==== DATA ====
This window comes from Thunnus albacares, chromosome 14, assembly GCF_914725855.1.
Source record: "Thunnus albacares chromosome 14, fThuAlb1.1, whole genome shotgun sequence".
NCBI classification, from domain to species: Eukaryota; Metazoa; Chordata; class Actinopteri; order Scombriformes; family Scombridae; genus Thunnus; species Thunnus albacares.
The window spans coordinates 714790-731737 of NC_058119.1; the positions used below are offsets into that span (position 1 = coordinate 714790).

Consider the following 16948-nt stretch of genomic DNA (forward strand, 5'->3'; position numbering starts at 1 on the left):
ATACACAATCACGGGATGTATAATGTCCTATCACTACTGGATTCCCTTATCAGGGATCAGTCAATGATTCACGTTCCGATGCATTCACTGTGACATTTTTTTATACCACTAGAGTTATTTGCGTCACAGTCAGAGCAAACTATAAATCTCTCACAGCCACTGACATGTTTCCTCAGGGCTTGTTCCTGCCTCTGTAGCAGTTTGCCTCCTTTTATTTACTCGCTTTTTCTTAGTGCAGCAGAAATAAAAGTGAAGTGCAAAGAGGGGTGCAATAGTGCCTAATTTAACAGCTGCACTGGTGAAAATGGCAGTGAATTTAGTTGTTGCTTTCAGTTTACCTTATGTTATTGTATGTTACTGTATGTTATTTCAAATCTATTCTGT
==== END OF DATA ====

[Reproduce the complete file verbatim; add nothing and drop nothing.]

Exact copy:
This window comes from Thunnus albacares, chromosome 14, assembly GCF_914725855.1.
Source record: "Thunnus albacares chromosome 14, fThuAlb1.1, whole genome shotgun sequence".
NCBI classification, from domain to species: Eukaryota; Metazoa; Chordata; class Actinopteri; order Scombriformes; family Scombridae; genus Thunnus; species Thunnus albacares.
The window spans coordinates 714790-731737 of NC_058119.1; the positions used below are offsets into that span (position 1 = coordinate 714790).

Consider the following 16948-nt stretch of genomic DNA (forward strand, 5'->3'; position numbering starts at 1 on the left):
ATACACAATCACGGGATGTATAATGTCCTATCACTACTGGATTCCCTTATCAGGGATCAGTCAATGATTCACGTTCCGATGCATTCACTGTGACATTTTTTTATACCACTAGAGTTATTTGCGTCACAGTCAGAGCAAACTATAAATCTCTCACAGCCACTGACATGTTTCCTCAGGGCTTGTTCCTGCCTCTGTAGCAGTTTGCCTCCTTTTATTTACTCGCTTTTTCTTAGTGCAGCAGAAATAAAAGTGAAGTGCAAAGAGGGGTGCAATAGTGCCTAATTTAACAGCTGCACTGGTGAAAATGGCAGTGAATTTAGTTGTTGCTTTCAGTTTACCTTATGTTATTGTATGTTACTGTATGTTATTTCAAATCTATTCTGT